What is a Mutual Fund?
A Mutual Fund is a trust that pools the savings of a number of investors who share a common financial goal. It is essentially a diversified portfolio of financial instruments – these could be equities, debentures / bonds or money market instruments. The corpus of the fund is then deployed in investment alternatives that help to meet predefined investment objectives. The income earned through these investments and the capital appreciation realised are shared by its unit holders in proportion to the number of units owned by them. Thus a Mutual Fund is a suitable investment for the common man as it offers an opportunity to invest in a diversified, professionally managed basket of securities at a relatively low cost.
What are the benefits of investing in a mutual fund?
The benefits of investing in mutual funds are as follows –
Access to professional money managers – Your money is managed by experienced fund managers using advanced scientific and mathematical techniques.
Diversification -Mutual funds aim to reduce the volatility of returns through diversification by investing in a number of companies across a broad section of industries and sectors. It prevents an investor from putting “all eggs in one basket”. This inherently minimizes risk. Thus with a small investible surplus an investor can achieve diversification that would have otherwise not been possible.
Liquidity – Open-ended mutual funds are priced daily and are always willing to buy back units from investors. This mean that investors can sell their holdings in mutual fund investments anytime without worrying about finding a buyer at the right price. In the case of other investment avenues such as stocks and bonds, buyers are not necessarily available and therefore these investment avenues are less liquid compared to open-ended schemes of mutual funds.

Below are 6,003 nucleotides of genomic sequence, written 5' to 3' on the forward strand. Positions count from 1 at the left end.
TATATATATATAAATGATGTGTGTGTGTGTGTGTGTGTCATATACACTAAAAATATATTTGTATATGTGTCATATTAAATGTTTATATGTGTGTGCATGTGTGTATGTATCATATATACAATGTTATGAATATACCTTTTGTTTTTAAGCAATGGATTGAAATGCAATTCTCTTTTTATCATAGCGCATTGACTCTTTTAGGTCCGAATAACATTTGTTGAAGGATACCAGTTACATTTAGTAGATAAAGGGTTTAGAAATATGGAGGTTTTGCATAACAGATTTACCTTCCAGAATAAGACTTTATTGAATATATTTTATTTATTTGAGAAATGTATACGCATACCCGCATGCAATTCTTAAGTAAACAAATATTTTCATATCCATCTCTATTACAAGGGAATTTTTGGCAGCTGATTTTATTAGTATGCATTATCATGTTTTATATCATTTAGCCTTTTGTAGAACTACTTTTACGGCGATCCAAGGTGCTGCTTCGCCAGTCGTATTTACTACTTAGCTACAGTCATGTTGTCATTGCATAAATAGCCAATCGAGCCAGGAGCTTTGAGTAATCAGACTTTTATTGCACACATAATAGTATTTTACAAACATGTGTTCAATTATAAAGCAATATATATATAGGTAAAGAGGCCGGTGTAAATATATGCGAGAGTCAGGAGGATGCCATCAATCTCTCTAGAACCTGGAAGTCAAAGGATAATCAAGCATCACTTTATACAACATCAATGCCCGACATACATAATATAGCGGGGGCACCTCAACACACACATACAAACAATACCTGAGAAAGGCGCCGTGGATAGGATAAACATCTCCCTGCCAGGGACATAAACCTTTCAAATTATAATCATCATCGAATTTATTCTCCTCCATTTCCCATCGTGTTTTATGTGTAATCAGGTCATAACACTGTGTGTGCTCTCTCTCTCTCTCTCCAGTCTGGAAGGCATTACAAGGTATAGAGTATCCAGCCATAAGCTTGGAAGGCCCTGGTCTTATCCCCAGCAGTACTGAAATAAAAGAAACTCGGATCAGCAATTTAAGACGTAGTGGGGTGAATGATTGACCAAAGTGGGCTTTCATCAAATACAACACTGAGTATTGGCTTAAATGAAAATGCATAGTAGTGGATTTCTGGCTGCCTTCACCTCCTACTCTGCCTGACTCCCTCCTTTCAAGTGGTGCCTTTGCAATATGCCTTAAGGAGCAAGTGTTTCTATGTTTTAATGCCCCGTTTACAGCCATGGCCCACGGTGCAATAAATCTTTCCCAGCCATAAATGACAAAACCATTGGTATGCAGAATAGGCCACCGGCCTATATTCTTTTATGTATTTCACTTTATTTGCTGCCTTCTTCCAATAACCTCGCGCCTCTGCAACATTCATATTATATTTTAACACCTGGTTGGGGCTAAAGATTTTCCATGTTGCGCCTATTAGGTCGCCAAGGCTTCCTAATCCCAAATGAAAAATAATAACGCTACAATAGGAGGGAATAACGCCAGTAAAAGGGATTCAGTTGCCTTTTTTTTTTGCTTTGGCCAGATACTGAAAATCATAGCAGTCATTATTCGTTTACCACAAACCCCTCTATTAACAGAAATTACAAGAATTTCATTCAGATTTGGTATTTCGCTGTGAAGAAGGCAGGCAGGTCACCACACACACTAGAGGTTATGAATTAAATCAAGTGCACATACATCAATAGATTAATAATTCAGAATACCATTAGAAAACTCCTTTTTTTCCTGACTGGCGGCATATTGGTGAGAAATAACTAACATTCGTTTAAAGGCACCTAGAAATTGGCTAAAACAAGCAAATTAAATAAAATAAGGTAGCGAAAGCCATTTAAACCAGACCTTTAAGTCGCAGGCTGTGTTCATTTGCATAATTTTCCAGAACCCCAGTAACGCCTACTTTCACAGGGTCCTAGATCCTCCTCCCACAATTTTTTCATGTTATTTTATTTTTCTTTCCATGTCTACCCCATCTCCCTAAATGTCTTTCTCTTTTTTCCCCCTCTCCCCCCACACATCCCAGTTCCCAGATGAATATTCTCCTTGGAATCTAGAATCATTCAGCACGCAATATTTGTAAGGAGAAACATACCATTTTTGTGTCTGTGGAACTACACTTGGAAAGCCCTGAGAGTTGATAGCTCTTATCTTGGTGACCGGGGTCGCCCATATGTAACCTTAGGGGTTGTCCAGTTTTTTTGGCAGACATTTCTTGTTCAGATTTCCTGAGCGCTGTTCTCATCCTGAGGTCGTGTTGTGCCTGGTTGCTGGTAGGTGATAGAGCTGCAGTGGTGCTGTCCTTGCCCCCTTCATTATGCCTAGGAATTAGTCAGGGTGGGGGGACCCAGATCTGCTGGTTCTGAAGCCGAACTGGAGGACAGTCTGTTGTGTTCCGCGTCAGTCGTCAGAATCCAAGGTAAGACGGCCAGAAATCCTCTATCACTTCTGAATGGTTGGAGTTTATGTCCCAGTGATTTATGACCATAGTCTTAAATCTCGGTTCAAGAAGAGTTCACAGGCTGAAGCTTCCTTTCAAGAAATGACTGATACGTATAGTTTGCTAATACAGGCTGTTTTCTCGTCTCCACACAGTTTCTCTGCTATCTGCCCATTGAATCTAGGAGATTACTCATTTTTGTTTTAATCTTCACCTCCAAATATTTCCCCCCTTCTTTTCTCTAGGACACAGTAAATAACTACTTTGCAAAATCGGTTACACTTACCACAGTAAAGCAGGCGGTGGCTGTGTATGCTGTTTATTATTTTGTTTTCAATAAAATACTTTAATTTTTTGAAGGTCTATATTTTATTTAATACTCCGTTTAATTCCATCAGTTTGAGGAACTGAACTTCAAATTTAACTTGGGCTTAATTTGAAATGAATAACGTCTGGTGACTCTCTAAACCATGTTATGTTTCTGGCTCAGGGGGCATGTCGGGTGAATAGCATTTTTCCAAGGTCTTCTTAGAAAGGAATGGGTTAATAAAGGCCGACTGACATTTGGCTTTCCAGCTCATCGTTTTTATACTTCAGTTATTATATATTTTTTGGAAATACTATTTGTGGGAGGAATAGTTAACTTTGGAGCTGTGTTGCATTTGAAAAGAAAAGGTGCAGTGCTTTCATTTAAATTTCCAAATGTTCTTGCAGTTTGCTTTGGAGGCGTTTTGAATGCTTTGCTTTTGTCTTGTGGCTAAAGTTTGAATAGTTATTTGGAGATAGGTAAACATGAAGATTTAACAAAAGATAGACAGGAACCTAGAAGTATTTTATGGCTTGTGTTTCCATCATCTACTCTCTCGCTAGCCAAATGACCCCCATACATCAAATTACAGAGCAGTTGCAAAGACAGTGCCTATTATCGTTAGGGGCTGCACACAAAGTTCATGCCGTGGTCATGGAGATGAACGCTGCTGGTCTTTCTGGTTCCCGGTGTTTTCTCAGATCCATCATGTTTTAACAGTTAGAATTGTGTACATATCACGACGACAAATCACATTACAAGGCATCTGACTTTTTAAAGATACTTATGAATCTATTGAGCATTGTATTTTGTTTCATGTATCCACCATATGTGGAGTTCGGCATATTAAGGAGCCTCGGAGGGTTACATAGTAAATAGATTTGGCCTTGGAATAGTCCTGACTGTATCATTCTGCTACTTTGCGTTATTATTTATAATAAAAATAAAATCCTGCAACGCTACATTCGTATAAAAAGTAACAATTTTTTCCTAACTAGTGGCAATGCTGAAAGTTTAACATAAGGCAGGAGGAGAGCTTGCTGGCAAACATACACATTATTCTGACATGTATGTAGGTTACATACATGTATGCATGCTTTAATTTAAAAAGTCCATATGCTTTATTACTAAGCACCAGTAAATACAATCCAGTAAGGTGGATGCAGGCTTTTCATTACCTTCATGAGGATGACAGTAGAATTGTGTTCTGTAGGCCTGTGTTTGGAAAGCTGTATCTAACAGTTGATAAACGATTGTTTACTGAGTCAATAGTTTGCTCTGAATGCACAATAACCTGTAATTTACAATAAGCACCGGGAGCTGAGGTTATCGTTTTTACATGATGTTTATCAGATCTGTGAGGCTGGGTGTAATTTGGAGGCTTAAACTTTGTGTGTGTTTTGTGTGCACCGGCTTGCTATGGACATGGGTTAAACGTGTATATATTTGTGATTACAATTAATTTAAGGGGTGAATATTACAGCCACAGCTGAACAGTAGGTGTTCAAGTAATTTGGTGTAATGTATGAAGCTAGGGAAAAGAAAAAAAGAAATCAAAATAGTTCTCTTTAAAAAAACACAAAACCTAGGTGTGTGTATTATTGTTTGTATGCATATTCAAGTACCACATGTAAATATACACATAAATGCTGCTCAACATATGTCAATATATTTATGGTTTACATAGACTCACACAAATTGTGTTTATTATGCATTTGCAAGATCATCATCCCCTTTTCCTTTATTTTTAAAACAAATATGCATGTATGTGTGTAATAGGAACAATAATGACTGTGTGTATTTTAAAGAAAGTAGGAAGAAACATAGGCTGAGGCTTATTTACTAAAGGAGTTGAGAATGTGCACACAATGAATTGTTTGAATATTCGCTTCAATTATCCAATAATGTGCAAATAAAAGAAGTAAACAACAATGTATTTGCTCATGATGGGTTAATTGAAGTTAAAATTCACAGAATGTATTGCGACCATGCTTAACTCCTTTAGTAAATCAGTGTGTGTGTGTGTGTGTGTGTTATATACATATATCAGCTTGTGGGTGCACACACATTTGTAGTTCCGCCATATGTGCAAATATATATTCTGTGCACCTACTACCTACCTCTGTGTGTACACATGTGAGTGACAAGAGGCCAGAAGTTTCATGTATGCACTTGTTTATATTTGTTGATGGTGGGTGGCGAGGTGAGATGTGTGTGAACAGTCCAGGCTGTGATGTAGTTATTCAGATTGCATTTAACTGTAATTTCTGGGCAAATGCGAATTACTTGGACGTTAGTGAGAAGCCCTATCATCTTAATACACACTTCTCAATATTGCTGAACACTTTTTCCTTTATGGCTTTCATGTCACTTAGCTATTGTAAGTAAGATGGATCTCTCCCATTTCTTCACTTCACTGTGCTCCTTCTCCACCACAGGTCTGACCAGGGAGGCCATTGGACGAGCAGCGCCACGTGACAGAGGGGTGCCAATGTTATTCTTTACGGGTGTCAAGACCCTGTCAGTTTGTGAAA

Currently, dividends are tax-free in the hands of the investor. There is no distribution tax payable by a Mutual Fund on dividends distributed. There is no tax deduction at source on dividends as well. Investments for over 12 months qualify for long-term capital gains, which are currently, exempt from tax. Moreover for investors there is no TDS on redemption of the units in case they are “resident” under the Indian Income Tax Act, 1961(“the Act”). Securities Transaction Tax is applicable on redemption of equity fund investments.
Currently, dividends are tax-free in the hands of the investor. However, there is distribution tax together with surcharge and education cess, as may be applicable, payable by the Mutual Fund on dividends distributed. There is no tax deduction at source on dividends as well. Investments for over 12 months qualify for long-term capital gains. For investors there is no TDS on redemption of the units in case they are “resident” under the Indian Income Tax Act, 1961(“the Act”).
*This information is general in nature and investors should seek appropriate legal advice in their own case.
What are the different options that mutual funds offer?
To cater to different investment needs, Mutual Funds offer various investment plans. Some of the important investment plans include:
Dividend is not paid-out under a Growth Plan and the investor realises only the capital appreciation on the investment (by an increase in NAV).
Dividend Payout Option
Dividends are paid-out to investors under a Dividend Payout Option. However, the NAV of the mutual fund scheme falls to the extent of the dividend payout.
Dividend Re-investment Plan
Here the dividend accrued on mutual funds is automatically re-invested in purchasing additional units in open-ended funds. In most cases mutual funds offer the investor an option of collecting dividends or re-investing the same.
Retirement Pension Plan